With all serious preparation behind them, the Yellow Jackets used part of today’s walk-through at Boise State’s indoor practice facility for play time. The offensive linemen got a chance to run fade routes and attempt to catch uncontested passes in the corner of the end zone. Pure comedy. Watching 6-foot, 299-pound Andrew Folkner — sweatpants falling down and belly hanging out — trying to imitate Randy Moss is a vision many of us will unfortunately not be able to forget for some time.
Punter Durant Brooks and kicker Travis Bell read the starting lineups for ESPN2. Both guys did a great job and it’s appropriate that perhaps the best punter-kicker combination in college footall got the opportunity. Personally, I am really going to miss those guys next year.
Tenuta, during his stint as head coach, has been accessible and has done a nice job dealing with the media.
Bond hasn’t received the credit that he deserves. What he did with the offense, which ranked third in the ACC this season, is remarkable. Think about. He had to replace one of the best wide receivers in ACC history in Calvin Johnson and he had to replace a four-year starter at quarterback in Reggie Ball. He had a veteran offensive line, but it was a unit that suffered numerous injuries in 2007. It was a patchwork group at best. Sure, Bond had the ACC’s best running back in Tashard Choice, but Choice was plagued with hamstring and knee injuries. Choice’s back-up, Rashaun Grant, was injured most of the season.
Jones is a really good guy, he’s intelligent and his genuine care and interest in a cancer-stricken classmate is touching. It’s been well-documented that Jones formed a friendship with Sara Keene, who was diagnosed earlier this year with cancer. Sara isn’t doing all that well — she’s currently in an Atlanta hospital, where she will watch the game tomorrow.
Djay knows that Sara will be watching the game on television Monday and he wanted to do something to lift her spirits. Every player will wear orange wristbands — Shirlock Foundation wristbands — in Monday’s game to honor her and to bring awareness to the Foundation. Djay plans to wear a bunch of them, not to bring attention to himself, but to let Sara know he is thinking of her while playing in a college football game for the last time.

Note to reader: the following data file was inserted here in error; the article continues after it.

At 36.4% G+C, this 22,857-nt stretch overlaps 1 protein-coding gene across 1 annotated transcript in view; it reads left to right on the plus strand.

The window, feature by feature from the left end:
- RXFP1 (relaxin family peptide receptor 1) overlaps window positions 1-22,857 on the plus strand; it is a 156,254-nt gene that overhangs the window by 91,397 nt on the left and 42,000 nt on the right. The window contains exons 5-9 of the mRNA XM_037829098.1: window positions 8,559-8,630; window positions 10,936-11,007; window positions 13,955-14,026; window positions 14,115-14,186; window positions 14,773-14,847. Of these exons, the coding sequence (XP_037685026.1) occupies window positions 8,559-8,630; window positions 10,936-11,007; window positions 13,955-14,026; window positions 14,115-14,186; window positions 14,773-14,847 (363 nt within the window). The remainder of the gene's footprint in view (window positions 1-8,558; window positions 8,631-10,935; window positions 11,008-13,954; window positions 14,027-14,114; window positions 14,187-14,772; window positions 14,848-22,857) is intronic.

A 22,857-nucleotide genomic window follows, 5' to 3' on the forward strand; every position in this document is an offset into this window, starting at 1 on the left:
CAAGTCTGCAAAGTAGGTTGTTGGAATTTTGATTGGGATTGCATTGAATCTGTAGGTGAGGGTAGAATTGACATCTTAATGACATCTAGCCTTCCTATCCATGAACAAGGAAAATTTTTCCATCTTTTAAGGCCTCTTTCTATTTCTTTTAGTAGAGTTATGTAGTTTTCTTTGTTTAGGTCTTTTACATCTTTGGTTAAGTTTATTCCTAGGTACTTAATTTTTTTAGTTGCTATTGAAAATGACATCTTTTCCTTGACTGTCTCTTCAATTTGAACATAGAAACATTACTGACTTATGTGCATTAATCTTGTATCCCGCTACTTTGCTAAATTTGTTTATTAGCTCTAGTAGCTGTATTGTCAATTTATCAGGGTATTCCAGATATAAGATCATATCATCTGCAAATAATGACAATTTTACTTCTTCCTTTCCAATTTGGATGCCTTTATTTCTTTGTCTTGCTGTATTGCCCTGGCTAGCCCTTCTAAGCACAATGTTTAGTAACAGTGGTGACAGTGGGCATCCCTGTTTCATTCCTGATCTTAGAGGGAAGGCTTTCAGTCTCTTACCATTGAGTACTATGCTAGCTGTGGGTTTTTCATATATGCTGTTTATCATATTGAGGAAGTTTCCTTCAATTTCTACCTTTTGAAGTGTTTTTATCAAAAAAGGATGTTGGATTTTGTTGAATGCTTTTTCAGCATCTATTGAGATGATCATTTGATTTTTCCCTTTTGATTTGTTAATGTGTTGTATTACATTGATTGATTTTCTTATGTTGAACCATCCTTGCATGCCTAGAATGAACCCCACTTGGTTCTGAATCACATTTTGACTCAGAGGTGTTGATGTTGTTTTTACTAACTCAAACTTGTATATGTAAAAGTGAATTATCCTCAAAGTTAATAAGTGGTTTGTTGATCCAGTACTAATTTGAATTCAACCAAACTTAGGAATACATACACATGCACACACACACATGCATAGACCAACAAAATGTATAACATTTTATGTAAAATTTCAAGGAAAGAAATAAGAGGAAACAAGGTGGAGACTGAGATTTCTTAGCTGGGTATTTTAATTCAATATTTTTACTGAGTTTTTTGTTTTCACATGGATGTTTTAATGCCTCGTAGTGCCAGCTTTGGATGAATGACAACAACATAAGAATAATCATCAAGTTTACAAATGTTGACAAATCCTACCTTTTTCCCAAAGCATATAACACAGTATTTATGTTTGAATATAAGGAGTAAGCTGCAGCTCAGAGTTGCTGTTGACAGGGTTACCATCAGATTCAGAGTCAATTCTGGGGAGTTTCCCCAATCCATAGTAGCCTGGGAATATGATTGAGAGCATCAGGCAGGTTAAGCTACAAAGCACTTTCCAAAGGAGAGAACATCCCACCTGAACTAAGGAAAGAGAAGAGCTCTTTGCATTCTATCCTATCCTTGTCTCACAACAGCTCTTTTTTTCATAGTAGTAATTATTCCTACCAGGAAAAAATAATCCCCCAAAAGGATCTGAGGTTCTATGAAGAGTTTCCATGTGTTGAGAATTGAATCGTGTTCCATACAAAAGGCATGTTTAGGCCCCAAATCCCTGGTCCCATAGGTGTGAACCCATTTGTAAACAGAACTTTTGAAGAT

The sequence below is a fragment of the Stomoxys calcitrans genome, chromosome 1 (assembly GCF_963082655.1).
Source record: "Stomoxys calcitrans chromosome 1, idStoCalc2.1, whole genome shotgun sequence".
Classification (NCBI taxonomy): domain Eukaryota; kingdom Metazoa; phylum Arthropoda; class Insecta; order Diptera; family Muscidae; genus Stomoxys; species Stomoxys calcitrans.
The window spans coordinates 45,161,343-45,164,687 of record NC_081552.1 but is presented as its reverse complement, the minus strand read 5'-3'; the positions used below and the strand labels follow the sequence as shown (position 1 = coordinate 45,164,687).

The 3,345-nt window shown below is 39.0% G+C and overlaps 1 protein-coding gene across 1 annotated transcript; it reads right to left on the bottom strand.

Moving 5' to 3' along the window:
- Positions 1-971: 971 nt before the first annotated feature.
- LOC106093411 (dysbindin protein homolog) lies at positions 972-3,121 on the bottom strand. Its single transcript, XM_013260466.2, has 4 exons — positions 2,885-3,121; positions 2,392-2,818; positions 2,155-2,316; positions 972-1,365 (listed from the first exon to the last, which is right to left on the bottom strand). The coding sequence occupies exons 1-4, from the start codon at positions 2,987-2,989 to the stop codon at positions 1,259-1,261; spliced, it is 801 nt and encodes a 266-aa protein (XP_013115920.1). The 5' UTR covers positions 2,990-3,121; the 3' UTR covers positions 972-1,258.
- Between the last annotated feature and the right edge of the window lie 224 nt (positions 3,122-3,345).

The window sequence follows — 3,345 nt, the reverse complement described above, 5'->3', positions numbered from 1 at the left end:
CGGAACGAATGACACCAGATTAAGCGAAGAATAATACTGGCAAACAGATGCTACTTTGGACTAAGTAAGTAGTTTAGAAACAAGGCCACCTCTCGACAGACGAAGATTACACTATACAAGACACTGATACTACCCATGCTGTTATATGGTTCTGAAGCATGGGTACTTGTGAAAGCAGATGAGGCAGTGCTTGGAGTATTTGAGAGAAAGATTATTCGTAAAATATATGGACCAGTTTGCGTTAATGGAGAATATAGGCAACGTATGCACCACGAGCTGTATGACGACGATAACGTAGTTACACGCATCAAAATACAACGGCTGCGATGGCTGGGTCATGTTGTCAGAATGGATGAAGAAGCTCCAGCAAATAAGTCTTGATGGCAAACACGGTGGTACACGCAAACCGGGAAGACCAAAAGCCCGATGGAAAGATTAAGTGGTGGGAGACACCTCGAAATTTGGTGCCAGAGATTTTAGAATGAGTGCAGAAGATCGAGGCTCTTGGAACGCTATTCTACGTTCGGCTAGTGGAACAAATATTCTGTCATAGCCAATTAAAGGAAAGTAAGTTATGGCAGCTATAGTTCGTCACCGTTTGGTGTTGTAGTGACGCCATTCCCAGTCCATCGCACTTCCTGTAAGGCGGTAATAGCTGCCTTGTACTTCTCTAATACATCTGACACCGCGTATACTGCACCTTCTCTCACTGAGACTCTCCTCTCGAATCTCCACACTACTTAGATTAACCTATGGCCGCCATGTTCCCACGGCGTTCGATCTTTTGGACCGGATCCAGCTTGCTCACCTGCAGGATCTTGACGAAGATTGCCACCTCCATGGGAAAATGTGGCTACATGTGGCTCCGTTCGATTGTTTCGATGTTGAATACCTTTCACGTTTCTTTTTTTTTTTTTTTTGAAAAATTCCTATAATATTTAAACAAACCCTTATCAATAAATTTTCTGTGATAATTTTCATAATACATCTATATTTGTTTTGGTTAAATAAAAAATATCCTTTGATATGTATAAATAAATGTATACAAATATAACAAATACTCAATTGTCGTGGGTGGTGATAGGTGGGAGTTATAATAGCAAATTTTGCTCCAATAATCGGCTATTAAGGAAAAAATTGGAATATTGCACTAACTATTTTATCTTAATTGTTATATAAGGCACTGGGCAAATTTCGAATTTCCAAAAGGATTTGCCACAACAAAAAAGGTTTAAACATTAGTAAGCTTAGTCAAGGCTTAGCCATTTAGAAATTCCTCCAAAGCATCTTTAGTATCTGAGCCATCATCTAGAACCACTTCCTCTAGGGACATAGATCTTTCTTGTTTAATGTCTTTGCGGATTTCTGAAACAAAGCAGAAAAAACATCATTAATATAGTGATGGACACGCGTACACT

What a great ending it would be if Jones intercepts a pass and returns it for the game-winning touchdown. Of course if that doesn’t happen, Jones can be proud of everything that he has accomplished.
Curfew comes early tonight for the players. Kickoff in Boise is just after noon and that means an early wake-up call.
Monday, December 31
I admit it. Back in late November, when it wasn’t clear where Georgia Tech’s bowl destination would be, I was among those hoping to go to Nashville, San Francisco or Charlotte; in part because I despise cold weather and partly because Charlotte or Nashville would have been more convenient for our fans.
After four days in Boise, however, my opinion has changed. This has been a very good bowl experience for Georgia Tech. Boise is a beautiful, growing city. More importantly, the people here have treated our players and staff exceptionally well.
Just our luck that Georgia Tech is sent to Boise the same year that Boise State is in the process of building a new press box. That means for people like radio play-by-play announcer Wes Durham and others will be in a temporary, open-air press box today. Open-air press boxes are great — when it’s in Atlanta, or Clemson, or anyplace warm. I can see my breath and can’t feel my fingers. I feel like a reporter covering the Winter X Games.
New head coach Paul Johnson is here, sitting in the stands with athletic director Dan Radakovich.
The crowd is definitely a Fresno State crowd. Looks like the fine folks of Boise have alligned with their conference rival.
But that would be one of the few highlights for the Yellow Jackets this day. An inspired Fresno State team piled up 571 yards of offense and won the game, 40-28.
There were some positives. True freshmen Jonathan Dwyer (2 touchdowns), D.J. Donley (TD, blocked punt) and Morgan Burnett (7 tackles, pass break-up) had solid days. Back-up quarterback Calvin Booker looked good in the second half. Philip Wheeler and Darryl Richard had very good efforts on defense. Ray Guy Award winner Durant Brooks attempted — and completed — the first pass of his career on a fake punt, although the play was called back because of penalty.
Several Yellow Jackets were banged-up. Tashard Choice nursed a knee injury. Michael Johnson left the game with a shoulder injury. Quarterback Taylor Bennett broke a bone in his throwing hand. Senior cornerback Avery Roberson gave us all a scare when he layed motionless on the field for several minutes. Turns out Avery is just fine.
Riding a tailwind, we got back to Atlanta sooner than expected. Our police-escorted convoy of buses crossed paths with the buses of either Clemson or Auburn, we’re not sure, just past midnight near downtown.
By the time we reached campus, it was 2008. The Paul Johnson era officially begins.